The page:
U.S. Department of Transportation
Federal Highway Administration
1200 New Jersey Avenue, SE
Washington, DC 20590
It is becoming increasingly essential in the United States for transportation agencies at all levels of government to demonstrate credibility with elected officials and the public. The U.S. Congress is considering a performance-based transportation financing program that may require States and metropolitan planning organizations to document their accomplishments and results on a set of nationally and/ or regionally established goals. Although many transportation agencies use performance management (PM) programs, the programs and approaches can differ significantly. Also, in many cases, PM programs are not explicitly tied to national and State budgets or national strategic goals.
The purpose of this scan is to conduct indepth reviews of how transportation agencies in other countries apply transparent and accountable PM programs to budgets and budget requests at the national, state, provincial, metropolitan, or local levels. The scan also seeks to identify examples of how transportation budgets and programs directly link to accomplishment of national, provincial, and local strategic goals.
Performance measurement. For this study, the scan team used the U.S. Government Accountability Office (GAO) definition of performance measurement as "the ongoing monitoring and reporting of program accomplishments, particularly progress toward preestablished goals." The GAO defines a program as "any activity, project, function, or policy that has an identifiable purpose or set of objectives." A "performance measure" is defined by the Federal Highway Administration as "a qualitative or quantitative measure of outcomes, outputs, efficiency, or cost-effectiveness. In general, measures should be related to an organization's mission and programs, and should not merely measure one-time or short-term activities."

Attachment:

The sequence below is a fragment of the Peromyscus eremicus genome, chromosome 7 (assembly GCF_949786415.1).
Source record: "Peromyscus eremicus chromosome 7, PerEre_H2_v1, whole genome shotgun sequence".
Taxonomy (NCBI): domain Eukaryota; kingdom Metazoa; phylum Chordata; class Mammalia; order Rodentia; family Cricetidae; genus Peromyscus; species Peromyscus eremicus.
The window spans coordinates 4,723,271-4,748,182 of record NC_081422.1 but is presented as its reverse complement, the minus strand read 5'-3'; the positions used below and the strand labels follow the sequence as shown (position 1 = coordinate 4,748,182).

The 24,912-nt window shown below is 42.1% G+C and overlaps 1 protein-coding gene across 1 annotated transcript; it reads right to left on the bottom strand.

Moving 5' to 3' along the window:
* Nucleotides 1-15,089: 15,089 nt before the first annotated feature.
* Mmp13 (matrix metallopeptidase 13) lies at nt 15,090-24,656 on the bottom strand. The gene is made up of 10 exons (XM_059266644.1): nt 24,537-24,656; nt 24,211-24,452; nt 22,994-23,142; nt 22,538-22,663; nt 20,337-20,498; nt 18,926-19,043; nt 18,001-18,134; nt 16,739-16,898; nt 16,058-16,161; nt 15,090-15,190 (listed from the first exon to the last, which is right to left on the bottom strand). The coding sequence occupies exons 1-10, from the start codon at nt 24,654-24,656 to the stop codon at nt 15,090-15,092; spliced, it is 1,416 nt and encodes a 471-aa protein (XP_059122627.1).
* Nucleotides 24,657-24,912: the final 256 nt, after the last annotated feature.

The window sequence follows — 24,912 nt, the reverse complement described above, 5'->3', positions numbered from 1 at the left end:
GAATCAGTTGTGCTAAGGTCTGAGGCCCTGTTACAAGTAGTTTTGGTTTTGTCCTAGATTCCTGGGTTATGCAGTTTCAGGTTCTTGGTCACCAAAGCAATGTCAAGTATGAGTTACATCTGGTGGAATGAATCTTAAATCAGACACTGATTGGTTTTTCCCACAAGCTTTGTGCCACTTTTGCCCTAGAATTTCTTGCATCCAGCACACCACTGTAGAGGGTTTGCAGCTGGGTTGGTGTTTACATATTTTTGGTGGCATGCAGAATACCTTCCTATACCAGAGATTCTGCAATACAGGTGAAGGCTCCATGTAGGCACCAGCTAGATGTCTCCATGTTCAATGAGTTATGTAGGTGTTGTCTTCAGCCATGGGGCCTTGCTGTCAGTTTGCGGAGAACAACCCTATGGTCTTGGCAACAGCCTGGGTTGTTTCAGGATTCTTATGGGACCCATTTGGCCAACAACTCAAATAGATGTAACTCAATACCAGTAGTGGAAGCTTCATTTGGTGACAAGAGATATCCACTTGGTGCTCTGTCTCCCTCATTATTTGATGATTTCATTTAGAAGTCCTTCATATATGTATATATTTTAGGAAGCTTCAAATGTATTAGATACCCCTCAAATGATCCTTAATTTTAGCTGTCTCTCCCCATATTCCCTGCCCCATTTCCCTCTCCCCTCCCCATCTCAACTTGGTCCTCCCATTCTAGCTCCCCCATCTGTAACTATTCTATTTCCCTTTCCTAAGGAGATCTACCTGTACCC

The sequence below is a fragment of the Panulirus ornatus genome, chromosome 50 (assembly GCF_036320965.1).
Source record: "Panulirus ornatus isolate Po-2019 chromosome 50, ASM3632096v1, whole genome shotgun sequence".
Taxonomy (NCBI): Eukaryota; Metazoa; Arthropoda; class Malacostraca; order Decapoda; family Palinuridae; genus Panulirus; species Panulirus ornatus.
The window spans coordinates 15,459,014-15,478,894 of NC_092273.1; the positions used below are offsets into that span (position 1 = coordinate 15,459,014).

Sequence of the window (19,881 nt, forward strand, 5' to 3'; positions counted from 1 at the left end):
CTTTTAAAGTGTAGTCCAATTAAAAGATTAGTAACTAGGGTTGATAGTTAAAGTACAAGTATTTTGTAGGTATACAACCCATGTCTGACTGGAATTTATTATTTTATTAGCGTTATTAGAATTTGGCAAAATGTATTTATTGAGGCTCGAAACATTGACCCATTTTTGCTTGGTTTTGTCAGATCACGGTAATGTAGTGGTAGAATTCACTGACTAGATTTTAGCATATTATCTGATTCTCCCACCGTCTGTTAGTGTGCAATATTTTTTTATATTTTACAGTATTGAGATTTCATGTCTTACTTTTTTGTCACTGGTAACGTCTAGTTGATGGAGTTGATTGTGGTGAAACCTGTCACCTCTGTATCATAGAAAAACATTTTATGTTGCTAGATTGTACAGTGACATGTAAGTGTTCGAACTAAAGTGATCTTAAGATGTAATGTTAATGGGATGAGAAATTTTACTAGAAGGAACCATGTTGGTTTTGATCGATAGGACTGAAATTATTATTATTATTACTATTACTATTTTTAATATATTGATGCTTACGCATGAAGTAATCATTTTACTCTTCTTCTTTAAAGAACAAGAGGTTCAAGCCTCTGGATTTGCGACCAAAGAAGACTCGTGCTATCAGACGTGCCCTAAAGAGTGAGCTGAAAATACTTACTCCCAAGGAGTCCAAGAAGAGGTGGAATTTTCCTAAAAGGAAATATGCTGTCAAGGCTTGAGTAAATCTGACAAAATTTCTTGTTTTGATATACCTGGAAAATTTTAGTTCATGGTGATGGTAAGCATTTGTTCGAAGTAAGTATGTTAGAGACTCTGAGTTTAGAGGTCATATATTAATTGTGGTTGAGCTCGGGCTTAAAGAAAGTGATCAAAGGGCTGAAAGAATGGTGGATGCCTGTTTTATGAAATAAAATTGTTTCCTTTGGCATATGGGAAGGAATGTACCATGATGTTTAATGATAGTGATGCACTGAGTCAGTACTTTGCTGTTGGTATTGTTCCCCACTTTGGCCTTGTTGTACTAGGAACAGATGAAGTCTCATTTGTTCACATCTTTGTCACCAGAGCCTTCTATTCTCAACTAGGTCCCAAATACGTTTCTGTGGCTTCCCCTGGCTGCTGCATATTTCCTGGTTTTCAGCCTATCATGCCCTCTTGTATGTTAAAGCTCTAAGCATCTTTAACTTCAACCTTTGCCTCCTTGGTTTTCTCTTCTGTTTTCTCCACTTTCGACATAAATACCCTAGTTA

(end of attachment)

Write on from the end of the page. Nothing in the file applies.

Performance management. The American Association of State Highway and Transportation Officials defines PM as an ongoing process that translates strategic goals into relevant and detailed measures and targets that, along with resources, are continuously monitored to ensure achievement of published institutional goals. Comprehensive performance management uses the definition just described in all key functions of a transport agency, including policy development and long-range planning; programming and budgeting; program, project, and service delivery; system operation; and monitoring and reporting of results in a variety of forms to a variety of audiences.
A major objective of this study is to examine examples in which national, state, or provincial strategic goals are translated into meaningful performance measures for the transportation agency. We want to examine practices in which the transportation agency uses those measures to document its achievement of society's transportation goals.
Another important objective of this scan is to identify ways to establish effective and achievable performance levels based on input from the public, elected officials, and the business community. We seek examples of how to set performance goals at the proper level–not just easily achievable goals.
Another important purpose of this scan is to find examples of tying performance and transparency to national and state, provincial, and metropolitan budgets. Many transportation officials in the United States believe it has become essential for their transportation agencies to demonstrate credibility with elected officials and the public, which may lead to sustained or increased funding for transportation. We also want to understand if budget or investment decisions between programs or geographic areas have been affected by the use of performance measures.
We are seeking ways transportation agencies can demonstrate good governance and accountability in meeting or exceeding performance expectations. We also want to understand how accountability is achieved.
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